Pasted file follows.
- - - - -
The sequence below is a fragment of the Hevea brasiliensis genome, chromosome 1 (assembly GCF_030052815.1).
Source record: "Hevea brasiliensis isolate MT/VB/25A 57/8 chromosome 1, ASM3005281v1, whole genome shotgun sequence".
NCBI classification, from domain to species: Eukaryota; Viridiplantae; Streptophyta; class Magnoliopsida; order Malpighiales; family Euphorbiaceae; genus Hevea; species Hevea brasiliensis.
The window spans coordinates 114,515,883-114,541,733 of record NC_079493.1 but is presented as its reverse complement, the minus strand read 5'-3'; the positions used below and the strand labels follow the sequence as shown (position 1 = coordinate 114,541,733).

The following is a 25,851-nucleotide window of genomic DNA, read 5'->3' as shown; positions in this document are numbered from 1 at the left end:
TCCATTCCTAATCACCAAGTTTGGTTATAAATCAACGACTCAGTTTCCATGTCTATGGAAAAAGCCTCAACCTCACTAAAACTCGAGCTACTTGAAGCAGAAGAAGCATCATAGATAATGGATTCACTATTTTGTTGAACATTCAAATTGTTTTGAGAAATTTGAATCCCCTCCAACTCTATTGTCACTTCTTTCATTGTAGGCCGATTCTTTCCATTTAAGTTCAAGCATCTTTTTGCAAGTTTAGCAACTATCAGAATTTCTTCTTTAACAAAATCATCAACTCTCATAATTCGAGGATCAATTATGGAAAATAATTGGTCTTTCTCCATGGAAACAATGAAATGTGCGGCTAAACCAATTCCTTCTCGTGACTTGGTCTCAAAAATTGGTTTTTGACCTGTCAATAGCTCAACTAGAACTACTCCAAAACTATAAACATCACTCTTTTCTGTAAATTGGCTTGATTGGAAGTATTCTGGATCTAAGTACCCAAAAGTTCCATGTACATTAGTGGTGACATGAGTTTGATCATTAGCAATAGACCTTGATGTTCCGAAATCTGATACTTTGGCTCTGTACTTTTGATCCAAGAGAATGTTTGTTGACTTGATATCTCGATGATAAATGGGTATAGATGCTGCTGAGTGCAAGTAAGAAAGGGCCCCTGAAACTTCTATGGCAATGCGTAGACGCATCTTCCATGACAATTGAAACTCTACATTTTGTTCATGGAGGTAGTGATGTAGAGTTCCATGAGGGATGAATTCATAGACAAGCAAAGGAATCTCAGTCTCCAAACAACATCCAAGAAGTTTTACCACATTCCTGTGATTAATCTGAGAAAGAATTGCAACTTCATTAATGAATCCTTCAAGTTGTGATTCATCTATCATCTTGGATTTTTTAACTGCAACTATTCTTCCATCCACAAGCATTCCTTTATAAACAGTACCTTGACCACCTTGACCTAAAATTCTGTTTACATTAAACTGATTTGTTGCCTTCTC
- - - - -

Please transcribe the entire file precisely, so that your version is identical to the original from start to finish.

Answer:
The sequence below is a fragment of the Hevea brasiliensis genome, chromosome 1 (assembly GCF_030052815.1).
Source record: "Hevea brasiliensis isolate MT/VB/25A 57/8 chromosome 1, ASM3005281v1, whole genome shotgun sequence".
NCBI classification, from domain to species: Eukaryota; Viridiplantae; Streptophyta; class Magnoliopsida; order Malpighiales; family Euphorbiaceae; genus Hevea; species Hevea brasiliensis.
The window spans coordinates 114,515,883-114,541,733 of record NC_079493.1 but is presented as its reverse complement, the minus strand read 5'-3'; the positions used below and the strand labels follow the sequence as shown (position 1 = coordinate 114,541,733).

The following is a 25,851-nucleotide window of genomic DNA, read 5'->3' as shown; positions in this document are numbered from 1 at the left end:
TCCATTCCTAATCACCAAGTTTGGTTATAAATCAACGACTCAGTTTCCATGTCTATGGAAAAAGCCTCAACCTCACTAAAACTCGAGCTACTTGAAGCAGAAGAAGCATCATAGATAATGGATTCACTATTTTGTTGAACATTCAAATTGTTTTGAGAAATTTGAATCCCCTCCAACTCTATTGTCACTTCTTTCATTGTAGGCCGATTCTTTCCATTTAAGTTCAAGCATCTTTTTGCAAGTTTAGCAACTATCAGAATTTCTTCTTTAACAAAATCATCAACTCTCATAATTCGAGGATCAATTATGGAAAATAATTGGTCTTTCTCCATGGAAACAATGAAATGTGCGGCTAAACCAATTCCTTCTCGTGACTTGGTCTCAAAAATTGGTTTTTGACCTGTCAATAGCTCAACTAGAACTACTCCAAAACTATAAACATCACTCTTTTCTGTAAATTGGCTTGATTGGAAGTATTCTGGATCTAAGTACCCAAAAGTTCCATGTACATTAGTGGTGACATGAGTTTGATCATTAGCAATAGACCTTGATGTTCCGAAATCTGATACTTTGGCTCTGTACTTTTGATCCAAGAGAATGTTTGTTGACTTGATATCTCGATGATAAATGGGTATAGATGCTGCTGAGTGCAAGTAAGAAAGGGCCCCTGAAACTTCTATGGCAATGCGTAGACGCATCTTCCATGACAATTGAAACTCTACATTTTGTTCATGGAGGTAGTGATGTAGAGTTCCATGAGGGATGAATTCATAGACAAGCAAAGGAATCTCAGTCTCCAAACAACATCCAAGAAGTTTTACCACATTCCTGTGATTAATCTGAGAAAGAATTGCAACTTCATTAATGAATCCTTCAAGTTGTGATTCATCTATCATCTTGGATTTTTTAACTGCAACTATTCTTCCATCCACAAGCATTCCTTTATAAACAGTACCTTGACCACCTTGACCTAAAATTCTGTTTACATTAAACTGATTTGTTGCCTTCTC